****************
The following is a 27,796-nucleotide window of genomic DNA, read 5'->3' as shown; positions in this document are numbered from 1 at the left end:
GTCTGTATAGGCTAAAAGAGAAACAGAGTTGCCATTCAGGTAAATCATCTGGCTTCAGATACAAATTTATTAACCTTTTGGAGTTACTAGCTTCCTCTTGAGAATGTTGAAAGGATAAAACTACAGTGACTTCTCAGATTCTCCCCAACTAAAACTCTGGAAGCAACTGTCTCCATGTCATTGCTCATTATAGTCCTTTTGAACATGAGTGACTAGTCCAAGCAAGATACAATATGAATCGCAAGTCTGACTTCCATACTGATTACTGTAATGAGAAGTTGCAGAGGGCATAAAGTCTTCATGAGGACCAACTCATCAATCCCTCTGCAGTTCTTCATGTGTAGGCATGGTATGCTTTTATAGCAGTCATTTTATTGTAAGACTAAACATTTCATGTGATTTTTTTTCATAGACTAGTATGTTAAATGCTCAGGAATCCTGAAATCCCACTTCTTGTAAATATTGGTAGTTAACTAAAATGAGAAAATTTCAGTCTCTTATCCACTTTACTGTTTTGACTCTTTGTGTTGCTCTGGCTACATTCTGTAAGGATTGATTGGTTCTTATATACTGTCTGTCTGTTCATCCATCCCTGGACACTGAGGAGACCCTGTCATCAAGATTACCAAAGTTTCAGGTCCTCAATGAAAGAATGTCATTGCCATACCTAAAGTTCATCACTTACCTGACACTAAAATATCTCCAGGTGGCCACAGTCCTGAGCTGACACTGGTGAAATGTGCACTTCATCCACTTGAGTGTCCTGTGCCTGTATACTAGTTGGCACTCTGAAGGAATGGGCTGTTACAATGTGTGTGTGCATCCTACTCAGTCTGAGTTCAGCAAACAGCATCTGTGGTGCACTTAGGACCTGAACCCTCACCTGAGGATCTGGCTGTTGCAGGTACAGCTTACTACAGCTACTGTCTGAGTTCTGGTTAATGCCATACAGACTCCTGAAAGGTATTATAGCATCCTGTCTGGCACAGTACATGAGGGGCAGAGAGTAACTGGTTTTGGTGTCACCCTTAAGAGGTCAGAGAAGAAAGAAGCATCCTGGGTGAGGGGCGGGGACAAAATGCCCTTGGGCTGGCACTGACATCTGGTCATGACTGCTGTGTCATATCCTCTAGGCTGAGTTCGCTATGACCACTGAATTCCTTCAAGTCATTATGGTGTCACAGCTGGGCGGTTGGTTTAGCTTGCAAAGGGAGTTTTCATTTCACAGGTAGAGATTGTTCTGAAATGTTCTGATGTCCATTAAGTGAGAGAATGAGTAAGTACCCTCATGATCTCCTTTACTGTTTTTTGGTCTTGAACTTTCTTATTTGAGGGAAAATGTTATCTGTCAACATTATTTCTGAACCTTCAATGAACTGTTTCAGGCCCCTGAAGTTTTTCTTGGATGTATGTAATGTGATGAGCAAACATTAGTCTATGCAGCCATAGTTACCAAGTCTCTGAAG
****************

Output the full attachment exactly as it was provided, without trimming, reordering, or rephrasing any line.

The following is a 27,796-nucleotide window of genomic DNA, read 5'->3' as shown; positions in this document are numbered from 1 at the left end:
GTCTGTATAGGCTAAAAGAGAAACAGAGTTGCCATTCAGGTAAATCATCTGGCTTCAGATACAAATTTATTAACCTTTTGGAGTTACTAGCTTCCTCTTGAGAATGTTGAAAGGATAAAACTACAGTGACTTCTCAGATTCTCCCCAACTAAAACTCTGGAAGCAACTGTCTCCATGTCATTGCTCATTATAGTCCTTTTGAACATGAGTGACTAGTCCAAGCAAGATACAATATGAATCGCAAGTCTGACTTCCATACTGATTACTGTAATGAGAAGTTGCAGAGGGCATAAAGTCTTCATGAGGACCAACTCATCAATCCCTCTGCAGTTCTTCATGTGTAGGCATGGTATGCTTTTATAGCAGTCATTTTATTGTAAGACTAAACATTTCATGTGATTTTTTTTCATAGACTAGTATGTTAAATGCTCAGGAATCCTGAAATCCCACTTCTTGTAAATATTGGTAGTTAACTAAAATGAGAAAATTTCAGTCTCTTATCCACTTTACTGTTTTGACTCTTTGTGTTGCTCTGGCTACATTCTGTAAGGATTGATTGGTTCTTATATACTGTCTGTCTGTTCATCCATCCCTGGACACTGAGGAGACCCTGTCATCAAGATTACCAAAGTTTCAGGTCCTCAATGAAAGAATGTCATTGCCATACCTAAAGTTCATCACTTACCTGACACTAAAATATCTCCAGGTGGCCACAGTCCTGAGCTGACACTGGTGAAATGTGCACTTCATCCACTTGAGTGTCCTGTGCCTGTATACTAGTTGGCACTCTGAAGGAATGGGCTGTTACAATGTGTGTGTGCATCCTACTCAGTCTGAGTTCAGCAAACAGCATCTGTGGTGCACTTAGGACCTGAACCCTCACCTGAGGATCTGGCTGTTGCAGGTACAGCTTACTACAGCTACTGTCTGAGTTCTGGTTAATGCCATACAGACTCCTGAAAGGTATTATAGCATCCTGTCTGGCACAGTACATGAGGGGCAGAGAGTAACTGGTTTTGGTGTCACCCTTAAGAGGTCAGAGAAGAAAGAAGCATCCTGGGTGAGGGGCGGGGACAAAATGCCCTTGGGCTGGCACTGACATCTGGTCATGACTGCTGTGTCATATCCTCTAGGCTGAGTTCGCTATGACCACTGAATTCCTTCAAGTCATTATGGTGTCACAGCTGGGCGGTTGGTTTAGCTTGCAAAGGGAGTTTTCATTTCACAGGTAGAGATTGTTCTGAAATGTTCTGATGTCCATTAAGTGAGAGAATGAGTAAGTACCCTCATGATCTCCTTTACTGTTTTTTGGTCTTGAACTTTCTTATTTGAGGGAAAATGTTATCTGTCAACATTATTTCTGAACCTTCAATGAACTGTTTCAGGCCCCTGAAGTTTTTCTTGGATGTATGTAATGTGATGAGCAAACATTAGTCTATGCAGCCATAGTTACCAAGTCTCTGAAG